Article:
Throughout the last part of the 20th century this separation of basic and applied research was increasingly challenged by a reconceptualization of science which would construe even its most esoteric achievements as essentially instruments for the satisfaction of socially articulated human needs. A key element in this line of reasoning was the famous move by Bruno Latour to collapse the very distinction between knowledge and technology, or in Ian Hacking’s terminology between representation and intervention, and see the two as just different names for an entity better referred to as “technoscience”. Unfortunately, the merits of the humanities would not only be judged to be very poor instruments in this respect; they would also be neglected as objects of study by large segments of the STS community— amounting to a huge deficit of humanities studies within the STS literature (Dayé 2014). In this context, we agree with historian of science Lorraine Daston in her observation that the humanities have never had a distinct epistemology or history of science—at least not up until recently (Daston 2015, Bod 2014).

We also agree with Eckhardt Larsen that the academic developments internal to British and German philosophy have not been the primary driver of political events or university reforms in the Western world. Larsen puts the point well when he writes: “Of course, the tools of politics are discursive; politicians do things with words—and wordings tend to travel from the realm of social and human life into the political agendas. So, yes, a philosopher may end up being used for legitimizing a political trend, but is hardly a “cause” of this trend”. We agree. But this admission should not lead us to neglect how Science and Technology Studies have provided an attractive rhetorical climate for directing research priorities towards specific “external” goals. The externalism present in today’s science policy is the product of various economic and ideological forces some of which have been successfully adopted and even accelerated by STS.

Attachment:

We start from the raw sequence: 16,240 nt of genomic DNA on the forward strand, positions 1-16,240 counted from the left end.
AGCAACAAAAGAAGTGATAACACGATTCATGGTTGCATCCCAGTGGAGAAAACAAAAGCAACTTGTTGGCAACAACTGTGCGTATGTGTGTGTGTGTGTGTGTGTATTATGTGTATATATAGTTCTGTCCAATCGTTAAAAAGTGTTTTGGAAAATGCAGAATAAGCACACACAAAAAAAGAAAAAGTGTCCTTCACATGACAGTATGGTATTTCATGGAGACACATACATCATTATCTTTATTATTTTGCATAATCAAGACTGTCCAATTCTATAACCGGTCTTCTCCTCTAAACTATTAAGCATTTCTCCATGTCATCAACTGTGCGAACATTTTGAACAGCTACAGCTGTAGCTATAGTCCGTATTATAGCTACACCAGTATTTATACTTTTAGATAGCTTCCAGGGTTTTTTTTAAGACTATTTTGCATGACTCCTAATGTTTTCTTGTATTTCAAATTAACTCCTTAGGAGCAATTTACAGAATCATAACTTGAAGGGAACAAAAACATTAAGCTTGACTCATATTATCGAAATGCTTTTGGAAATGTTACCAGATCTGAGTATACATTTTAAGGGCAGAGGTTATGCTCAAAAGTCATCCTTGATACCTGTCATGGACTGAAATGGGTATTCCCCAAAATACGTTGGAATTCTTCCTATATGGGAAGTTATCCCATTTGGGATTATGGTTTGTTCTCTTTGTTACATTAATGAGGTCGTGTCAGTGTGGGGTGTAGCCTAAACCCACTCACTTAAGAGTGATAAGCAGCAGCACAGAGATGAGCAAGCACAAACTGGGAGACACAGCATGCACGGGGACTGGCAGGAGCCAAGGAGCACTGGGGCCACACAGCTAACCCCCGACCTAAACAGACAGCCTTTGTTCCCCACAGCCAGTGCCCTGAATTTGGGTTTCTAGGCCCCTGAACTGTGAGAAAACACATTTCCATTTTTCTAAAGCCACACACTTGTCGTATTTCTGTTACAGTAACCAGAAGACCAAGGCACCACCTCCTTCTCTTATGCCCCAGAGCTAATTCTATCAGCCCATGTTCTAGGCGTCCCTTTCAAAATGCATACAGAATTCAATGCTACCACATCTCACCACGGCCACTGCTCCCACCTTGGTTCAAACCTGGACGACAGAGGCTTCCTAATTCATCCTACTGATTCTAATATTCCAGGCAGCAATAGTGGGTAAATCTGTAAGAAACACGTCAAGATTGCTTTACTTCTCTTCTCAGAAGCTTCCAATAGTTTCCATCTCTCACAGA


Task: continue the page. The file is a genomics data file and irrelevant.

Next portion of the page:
Here, it is worth keeping in mind that the “externalist turn” in STS itself has been an ongoing project since at least Thomas S. Kuhn and Robert K. Merton. The focus on external political and economic factors in science articulated in the work of Latour, Callon, Collins, Wynne, Jasanoff and other proponents of STS, makes it clear that STS scholarship has been instrumental in providing academic legitimization of commissioned or mission-oriented research. In this regard, critical science scholars such as Aant Elzinga, Hans Radder, Philip Mirowski and Steve Fuller are the exception rather then the rule in mainstream science and technology studies.

As Fuller notes in his 2006 book The Philosophy of Science and Technology Studies, it has become commonplace in STS to regard knowledge as a commodity traded in markets by its producers. In the emerging political economy of knowledge production, traditionally state-supported institutions like universities no longer enjoy any special privilege. Indeed, to increase their competitiveness, universities have become much more sensitive to potential research “clients” (Fuller 2006, 29). This in turn applies also to STS scholarship itself.